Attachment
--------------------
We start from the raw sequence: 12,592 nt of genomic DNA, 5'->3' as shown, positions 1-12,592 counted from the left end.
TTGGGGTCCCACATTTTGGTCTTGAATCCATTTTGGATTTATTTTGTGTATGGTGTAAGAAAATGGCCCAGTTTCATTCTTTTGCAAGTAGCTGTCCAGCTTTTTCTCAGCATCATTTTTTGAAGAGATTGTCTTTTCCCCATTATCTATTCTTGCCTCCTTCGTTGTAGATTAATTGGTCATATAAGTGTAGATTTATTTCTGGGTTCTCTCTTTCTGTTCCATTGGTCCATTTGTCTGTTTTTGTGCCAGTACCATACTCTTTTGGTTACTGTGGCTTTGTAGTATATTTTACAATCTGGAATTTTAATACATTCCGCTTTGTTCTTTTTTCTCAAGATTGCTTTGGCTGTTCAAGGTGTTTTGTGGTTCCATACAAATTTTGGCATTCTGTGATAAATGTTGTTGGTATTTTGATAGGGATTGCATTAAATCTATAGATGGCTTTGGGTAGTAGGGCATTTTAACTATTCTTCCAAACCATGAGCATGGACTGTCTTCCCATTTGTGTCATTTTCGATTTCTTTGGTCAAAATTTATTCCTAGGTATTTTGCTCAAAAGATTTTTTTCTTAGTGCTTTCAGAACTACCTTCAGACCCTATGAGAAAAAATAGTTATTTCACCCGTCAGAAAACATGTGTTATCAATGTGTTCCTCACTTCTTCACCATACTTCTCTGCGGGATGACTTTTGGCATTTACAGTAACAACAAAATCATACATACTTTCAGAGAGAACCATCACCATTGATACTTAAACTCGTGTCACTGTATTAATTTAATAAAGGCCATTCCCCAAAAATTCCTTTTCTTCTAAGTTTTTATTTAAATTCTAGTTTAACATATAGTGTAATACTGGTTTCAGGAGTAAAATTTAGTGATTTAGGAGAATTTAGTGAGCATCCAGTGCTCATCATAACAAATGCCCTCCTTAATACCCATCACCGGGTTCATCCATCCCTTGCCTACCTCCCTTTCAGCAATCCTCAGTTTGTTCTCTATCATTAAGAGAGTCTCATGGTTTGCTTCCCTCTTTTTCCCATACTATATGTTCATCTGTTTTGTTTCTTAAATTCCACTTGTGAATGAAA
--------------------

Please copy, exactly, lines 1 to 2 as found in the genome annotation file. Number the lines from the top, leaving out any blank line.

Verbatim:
We start from the raw sequence: 12,592 nt of genomic DNA, 5'->3' as shown, positions 1-12,592 counted from the left end.
TTGGGGTCCCACATTTTGGTCTTGAATCCATTTTGGATTTATTTTGTGTATGGTGTAAGAAAATGGCCCAGTTTCATTCTTTTGCAAGTAGCTGTCCAGCTTTTTCTCAGCATCATTTTTTGAAGAGATTGTCTTTTCCCCATTATCTATTCTTGCCTCCTTCGTTGTAGATTAATTGGTCATATAAGTGTAGATTTATTTCTGGGTTCTCTCTTTCTGTTCCATTGGTCCATTTGTCTGTTTTTGTGCCAGTACCATACTCTTTTGGTTACTGTGGCTTTGTAGTATATTTTACAATCTGGAATTTTAATACATTCCGCTTTGTTCTTTTTTCTCAAGATTGCTTTGGCTGTTCAAGGTGTTTTGTGGTTCCATACAAATTTTGGCATTCTGTGATAAATGTTGTTGGTATTTTGATAGGGATTGCATTAAATCTATAGATGGCTTTGGGTAGTAGGGCATTTTAACTATTCTTCCAAACCATGAGCATGGACTGTCTTCCCATTTGTGTCATTTTCGATTTCTTTGGTCAAAATTTATTCCTAGGTATTTTGCTCAAAAGATTTTTTTCTTAGTGCTTTCAGAACTACCTTCAGACCCTATGAGAAAAAATAGTTATTTCACCCGTCAGAAAACATGTGTTATCAATGTGTTCCTCACTTCTTCACCATACTTCTCTGCGGGATGACTTTTGGCATTTACAGTAACAACAAAATCATACATACTTTCAGAGAGAACCATCACCATTGATACTTAAACTCGTGTCACTGTATTAATTTAATAAAGGCCATTCCCCAAAAATTCCTTTTCTTCTAAGTTTTTATTTAAATTCTAGTTTAACATATAGTGTAATACTGGTTTCAGGAGTAAAATTTAGTGATTTAGGAGAATTTAGTGAGCATCCAGTGCTCATCATAACAAATGCCCTCCTTAATACCCATCACCGGGTTCATCCATCCCTTGCCTACCTCCCTTTCAGCAATCCTCAGTTTGTTCTCTATCATTAAGAGAGTCTCATGGTTTGCTTCCCTCTTTTTCCCATACTATATGTTCATCTGTTTTGTTTCTTAAATTCCACTTGTGAATGAAA